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    May 25, 2016 at 5:10 pm

    I too am thrilled of all the born again believers in Jesus who find yoga to be good for the mind. Erin I have you to thank for being such a bad yogi, you aren’t into/or push the spiritual side of yoga. Thank you for making it about getting our bodies in good shape, being flexible and aging well. After all as Christians we are told to treat our bodies as temples for God. Thank you for making yoga about being a better me and not about religion. Love this.

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    May 25, 2016 at 5:41 pm

    Huge topic.
    Firstly, God is by definition infinite and therefore cannot be owned by a person. This is why I never trust anyone who tells me they alone know what God thinks about anything and that my own personal experience is wrong. If yoga takes you to a spiritual place, how dare anyone tell you you are wrong?
    Secondly, yoga DOES come from a spiritual tradition, Hinduism. Its whole purpose was to yoke together (that’s what the word “yoga” means) body and soul. If you are a Christian, you believe God created both. So how can it be wrong to practice a moving meditation on God’s creation in the most personal way possible- God’s creation of your total being? Personally, I grew up in the old school Catholic tradition which was very strong on the body being the home of sin and everything bad and the soul just trapped and held back by the weaknesses of the body. I am still unlearning that misguided, misleading teaching. Yoga helps me to experience- not just theorize or take on blind faith- that all of God’s creation is good, that humans are created body and soul by God and we are grateful for that.
    Thirdly, once you start to look into the Indian traditional yoga teachings, you find something called the Yamas and Niyamas. They are a list of virtues you should practice as part of a yogic lifestyle. Guess what? They are completely compatible with the Ten Commandments and the Sermon on the Mount. Be truthful. Avoid violence. Avoid coveting and greed. Et cetera.
    So, far from being in conflict with Christianity, I actually believe yoga can deepen your Christian faith and make it more real.

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    May 25, 2016 at 8:09 pm

    I started my practice here and went on to become a Holy Yoga teacher (Christian Yoga) so, of course, I think they can be combined. I also teach secular classes, so I teach them much like Erin’s classes, without a spiritual intention. Yoga practiced this way is accessible to everyone! That is why Erin’s classes are such a great place for anyone to start their practice.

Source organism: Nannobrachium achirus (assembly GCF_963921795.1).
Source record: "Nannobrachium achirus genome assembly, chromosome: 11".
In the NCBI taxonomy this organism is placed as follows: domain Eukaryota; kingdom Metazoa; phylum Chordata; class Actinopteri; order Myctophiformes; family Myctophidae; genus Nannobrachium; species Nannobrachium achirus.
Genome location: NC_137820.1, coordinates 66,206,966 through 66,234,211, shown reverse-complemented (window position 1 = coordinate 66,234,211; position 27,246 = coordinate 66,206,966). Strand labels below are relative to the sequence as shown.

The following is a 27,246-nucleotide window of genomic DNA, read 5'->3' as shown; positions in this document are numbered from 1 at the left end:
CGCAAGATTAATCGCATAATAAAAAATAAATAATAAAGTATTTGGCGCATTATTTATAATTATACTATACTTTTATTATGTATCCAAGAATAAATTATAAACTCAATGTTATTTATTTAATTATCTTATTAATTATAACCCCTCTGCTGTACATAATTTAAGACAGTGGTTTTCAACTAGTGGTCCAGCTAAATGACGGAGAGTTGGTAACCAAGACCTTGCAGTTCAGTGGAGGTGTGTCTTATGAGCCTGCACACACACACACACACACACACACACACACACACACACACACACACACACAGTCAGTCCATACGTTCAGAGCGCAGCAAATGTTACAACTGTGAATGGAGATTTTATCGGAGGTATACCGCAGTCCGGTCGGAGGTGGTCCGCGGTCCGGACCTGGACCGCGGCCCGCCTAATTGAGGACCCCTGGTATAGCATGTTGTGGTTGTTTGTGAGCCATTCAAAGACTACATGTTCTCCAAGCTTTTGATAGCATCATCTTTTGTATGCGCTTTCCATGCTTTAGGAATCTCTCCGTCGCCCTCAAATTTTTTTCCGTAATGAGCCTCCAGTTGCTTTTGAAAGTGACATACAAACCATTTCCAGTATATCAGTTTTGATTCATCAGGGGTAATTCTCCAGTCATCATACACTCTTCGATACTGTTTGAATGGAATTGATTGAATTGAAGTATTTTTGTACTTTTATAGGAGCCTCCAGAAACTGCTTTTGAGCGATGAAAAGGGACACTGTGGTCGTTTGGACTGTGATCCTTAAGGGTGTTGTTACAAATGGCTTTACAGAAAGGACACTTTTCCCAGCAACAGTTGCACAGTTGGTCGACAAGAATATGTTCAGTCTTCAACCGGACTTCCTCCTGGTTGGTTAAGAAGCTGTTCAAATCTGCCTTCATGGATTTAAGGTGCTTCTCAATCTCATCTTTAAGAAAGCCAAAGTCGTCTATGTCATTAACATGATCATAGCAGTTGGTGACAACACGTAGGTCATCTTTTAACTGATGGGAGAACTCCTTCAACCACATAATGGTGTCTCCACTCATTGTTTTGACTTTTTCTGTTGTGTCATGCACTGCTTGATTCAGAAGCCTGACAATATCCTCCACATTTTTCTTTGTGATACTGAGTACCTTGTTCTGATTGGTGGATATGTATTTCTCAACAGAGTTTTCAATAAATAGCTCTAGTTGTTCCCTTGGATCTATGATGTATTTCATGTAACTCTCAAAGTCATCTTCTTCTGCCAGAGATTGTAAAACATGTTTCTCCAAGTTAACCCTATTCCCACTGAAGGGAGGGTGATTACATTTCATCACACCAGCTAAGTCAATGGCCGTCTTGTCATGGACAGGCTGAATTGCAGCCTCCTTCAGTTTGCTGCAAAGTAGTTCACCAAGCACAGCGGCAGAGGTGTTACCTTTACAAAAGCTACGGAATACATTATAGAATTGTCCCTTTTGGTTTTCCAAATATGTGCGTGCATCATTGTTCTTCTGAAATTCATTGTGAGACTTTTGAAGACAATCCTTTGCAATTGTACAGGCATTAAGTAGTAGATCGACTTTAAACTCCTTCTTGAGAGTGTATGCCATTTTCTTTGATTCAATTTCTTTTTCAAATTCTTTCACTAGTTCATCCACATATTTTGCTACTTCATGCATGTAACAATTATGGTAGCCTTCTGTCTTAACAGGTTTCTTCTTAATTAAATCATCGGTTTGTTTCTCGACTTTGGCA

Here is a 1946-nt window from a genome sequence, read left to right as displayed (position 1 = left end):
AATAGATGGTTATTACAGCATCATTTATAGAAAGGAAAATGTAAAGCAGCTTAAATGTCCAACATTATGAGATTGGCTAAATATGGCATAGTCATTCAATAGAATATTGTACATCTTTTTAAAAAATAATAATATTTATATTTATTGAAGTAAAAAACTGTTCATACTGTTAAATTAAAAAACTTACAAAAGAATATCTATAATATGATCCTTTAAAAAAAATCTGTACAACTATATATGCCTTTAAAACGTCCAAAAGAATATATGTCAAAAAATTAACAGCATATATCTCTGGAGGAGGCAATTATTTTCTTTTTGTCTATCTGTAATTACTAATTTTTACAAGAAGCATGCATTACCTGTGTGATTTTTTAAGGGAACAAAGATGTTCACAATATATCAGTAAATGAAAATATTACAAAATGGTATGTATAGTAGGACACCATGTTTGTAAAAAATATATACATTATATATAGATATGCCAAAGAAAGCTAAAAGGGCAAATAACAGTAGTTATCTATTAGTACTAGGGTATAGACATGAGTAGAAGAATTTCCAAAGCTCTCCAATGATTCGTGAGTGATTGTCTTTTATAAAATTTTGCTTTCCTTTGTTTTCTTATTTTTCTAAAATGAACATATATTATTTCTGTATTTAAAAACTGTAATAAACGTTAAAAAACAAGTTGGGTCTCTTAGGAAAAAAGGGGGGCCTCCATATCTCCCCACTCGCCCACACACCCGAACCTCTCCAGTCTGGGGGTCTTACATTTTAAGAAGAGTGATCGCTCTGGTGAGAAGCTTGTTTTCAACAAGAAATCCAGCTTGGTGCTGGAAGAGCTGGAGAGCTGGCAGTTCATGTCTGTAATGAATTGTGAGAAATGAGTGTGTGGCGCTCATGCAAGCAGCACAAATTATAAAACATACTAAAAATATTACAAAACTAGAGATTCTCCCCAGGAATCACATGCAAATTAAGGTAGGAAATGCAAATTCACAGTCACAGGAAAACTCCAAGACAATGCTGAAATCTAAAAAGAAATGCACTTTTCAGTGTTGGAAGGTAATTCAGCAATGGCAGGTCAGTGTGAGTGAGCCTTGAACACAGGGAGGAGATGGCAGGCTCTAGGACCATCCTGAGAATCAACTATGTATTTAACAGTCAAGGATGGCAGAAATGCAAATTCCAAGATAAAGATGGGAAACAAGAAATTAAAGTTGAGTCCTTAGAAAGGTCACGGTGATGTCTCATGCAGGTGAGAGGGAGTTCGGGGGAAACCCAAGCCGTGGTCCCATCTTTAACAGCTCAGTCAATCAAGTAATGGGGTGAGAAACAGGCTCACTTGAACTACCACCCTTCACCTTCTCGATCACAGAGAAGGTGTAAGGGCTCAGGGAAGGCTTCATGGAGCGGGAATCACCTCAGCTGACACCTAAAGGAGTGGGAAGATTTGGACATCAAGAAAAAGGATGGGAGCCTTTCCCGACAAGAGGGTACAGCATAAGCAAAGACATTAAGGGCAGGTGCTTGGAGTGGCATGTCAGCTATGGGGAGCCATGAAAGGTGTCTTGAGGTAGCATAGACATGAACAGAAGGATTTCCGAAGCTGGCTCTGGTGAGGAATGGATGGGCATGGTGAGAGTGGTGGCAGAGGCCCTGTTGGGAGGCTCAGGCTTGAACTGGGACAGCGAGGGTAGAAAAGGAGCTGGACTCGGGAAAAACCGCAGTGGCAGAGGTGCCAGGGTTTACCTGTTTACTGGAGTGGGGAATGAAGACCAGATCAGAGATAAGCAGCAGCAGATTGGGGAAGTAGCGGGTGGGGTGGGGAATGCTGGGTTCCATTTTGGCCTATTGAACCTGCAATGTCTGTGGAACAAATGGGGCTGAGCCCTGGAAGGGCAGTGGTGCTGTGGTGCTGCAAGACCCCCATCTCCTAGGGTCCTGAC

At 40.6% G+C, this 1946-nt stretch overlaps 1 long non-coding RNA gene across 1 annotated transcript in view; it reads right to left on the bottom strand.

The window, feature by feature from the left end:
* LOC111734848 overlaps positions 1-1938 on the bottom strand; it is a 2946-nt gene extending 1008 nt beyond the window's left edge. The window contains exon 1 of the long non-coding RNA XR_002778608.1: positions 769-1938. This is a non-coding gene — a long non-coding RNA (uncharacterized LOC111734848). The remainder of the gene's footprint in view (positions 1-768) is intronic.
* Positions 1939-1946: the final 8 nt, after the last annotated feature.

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    May 25, 2016 at 9:37 pm

    Great question, thanks for approaching it! I love yoga and am a Christian – sometimes I like to just do yoga for exercise, but usually I use it to meditate at least a little and pray to the God I believe in. 🙂

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    May 25, 2016 at 11:14 pm

    I think yoga-asana or yoga posture practice should not be separated from its “spiritual” element – however, I think that the spiritual element can be really flexible. The yoga sutras make it clear that the purpose of yoga is to calm the mind – that’s it! This purpose can be customized to the needs of the practitioner. The spiritual element could simply be calming and nuture-ing yourself and your own body and mind so that you can really “do unto others” in a fuller way. It does not need to be a Hindu spirituality, or even a theist spirituality. Atheists can connect to and shape their own consciousnesses through breath and while that is not strictly spirituality, it does honor the purpose of yoga. Someone else may use backbends to open their heart to their divine presence – to Christ or Krishna or otherwise – and that may lend them the spiritual support they need to calm the mind. But my belief is that to present yoga as only exercise is divorcing the practice from much of its purpose, potential and heritage. I also think that practitioners should be aware of the potential spiritual scope of the practice and its Indian heritage. I am a yoga instructor also and I work hard to make sure people in my sessions 1) are aware that practicing yoga does not have be asana or postures only 2) is a generous gift from India and 3) has an enormous potential to shape their consciousness if they practice in a certain way. Of course, if they want exercise only I will not discourage them from seeking another instructor! It is my own belief that some care must be taken to preserve the power of yoga. Therefore, when I lead practice I always make available a doorway to the spiritual or consciousness shaping potential of the practice. So even though I believe yoga and spirituality – or perhaps yoga and consciousness maintenance is a better phrase – should not be separated, I don’t think this means that there is not room for Christianity. We have yoga Sutras 1.39: [the mind becomes tranquil by]…contemplating or concentrating on whatever object or principle one may like, or towards which one has a predisposition, the mind becomes stable and tranquil. Meditate on Mother Earth! On Christ! On Breath! It’s all good!